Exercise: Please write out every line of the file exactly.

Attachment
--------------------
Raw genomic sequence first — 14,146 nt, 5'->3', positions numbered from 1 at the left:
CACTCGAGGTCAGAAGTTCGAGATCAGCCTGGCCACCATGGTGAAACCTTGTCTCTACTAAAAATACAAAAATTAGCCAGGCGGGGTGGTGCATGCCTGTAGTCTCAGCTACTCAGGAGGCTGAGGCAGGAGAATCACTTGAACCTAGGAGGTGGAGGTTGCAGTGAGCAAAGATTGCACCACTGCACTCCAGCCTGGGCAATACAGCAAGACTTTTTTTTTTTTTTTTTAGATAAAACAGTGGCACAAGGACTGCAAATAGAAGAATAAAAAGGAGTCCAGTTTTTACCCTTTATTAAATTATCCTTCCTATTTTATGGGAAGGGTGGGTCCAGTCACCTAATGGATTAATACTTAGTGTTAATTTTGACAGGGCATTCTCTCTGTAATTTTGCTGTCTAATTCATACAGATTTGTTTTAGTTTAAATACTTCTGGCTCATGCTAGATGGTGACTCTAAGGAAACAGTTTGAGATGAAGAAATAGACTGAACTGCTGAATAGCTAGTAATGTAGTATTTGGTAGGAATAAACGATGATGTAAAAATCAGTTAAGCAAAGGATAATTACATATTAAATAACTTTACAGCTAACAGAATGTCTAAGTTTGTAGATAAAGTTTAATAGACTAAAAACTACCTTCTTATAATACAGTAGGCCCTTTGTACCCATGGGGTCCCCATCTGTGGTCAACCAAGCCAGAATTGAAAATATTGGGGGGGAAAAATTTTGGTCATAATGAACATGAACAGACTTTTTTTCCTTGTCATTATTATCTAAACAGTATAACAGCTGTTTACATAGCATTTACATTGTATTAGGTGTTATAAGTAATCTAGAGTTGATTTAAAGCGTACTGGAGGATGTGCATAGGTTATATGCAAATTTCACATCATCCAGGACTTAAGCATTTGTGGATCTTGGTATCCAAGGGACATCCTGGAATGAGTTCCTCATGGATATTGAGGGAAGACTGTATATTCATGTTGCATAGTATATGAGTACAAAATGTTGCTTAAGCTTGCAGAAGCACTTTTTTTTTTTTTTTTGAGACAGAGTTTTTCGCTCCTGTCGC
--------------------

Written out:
Raw genomic sequence first — 14,146 nt, 5'->3', positions numbered from 1 at the left:
CACTCGAGGTCAGAAGTTCGAGATCAGCCTGGCCACCATGGTGAAACCTTGTCTCTACTAAAAATACAAAAATTAGCCAGGCGGGGTGGTGCATGCCTGTAGTCTCAGCTACTCAGGAGGCTGAGGCAGGAGAATCACTTGAACCTAGGAGGTGGAGGTTGCAGTGAGCAAAGATTGCACCACTGCACTCCAGCCTGGGCAATACAGCAAGACTTTTTTTTTTTTTTTTTAGATAAAACAGTGGCACAAGGACTGCAAATAGAAGAATAAAAAGGAGTCCAGTTTTTACCCTTTATTAAATTATCCTTCCTATTTTATGGGAAGGGTGGGTCCAGTCACCTAATGGATTAATACTTAGTGTTAATTTTGACAGGGCATTCTCTCTGTAATTTTGCTGTCTAATTCATACAGATTTGTTTTAGTTTAAATACTTCTGGCTCATGCTAGATGGTGACTCTAAGGAAACAGTTTGAGATGAAGAAATAGACTGAACTGCTGAATAGCTAGTAATGTAGTATTTGGTAGGAATAAACGATGATGTAAAAATCAGTTAAGCAAAGGATAATTACATATTAAATAACTTTACAGCTAACAGAATGTCTAAGTTTGTAGATAAAGTTTAATAGACTAAAAACTACCTTCTTATAATACAGTAGGCCCTTTGTACCCATGGGGTCCCCATCTGTGGTCAACCAAGCCAGAATTGAAAATATTGGGGGGGAAAAATTTTGGTCATAATGAACATGAACAGACTTTTTTTCCTTGTCATTATTATCTAAACAGTATAACAGCTGTTTACATAGCATTTACATTGTATTAGGTGTTATAAGTAATCTAGAGTTGATTTAAAGCGTACTGGAGGATGTGCATAGGTTATATGCAAATTTCACATCATCCAGGACTTAAGCATTTGTGGATCTTGGTATCCAAGGGACATCCTGGAATGAGTTCCTCATGGATATTGAGGGAAGACTGTATATTCATGTTGCATAGTATATGAGTACAAAATGTTGCTTAAGCTTGCAGAAGCACTTTTTTTTTTTTTTTTGAGACAGAGTTTTTCGCTCCTGTCGC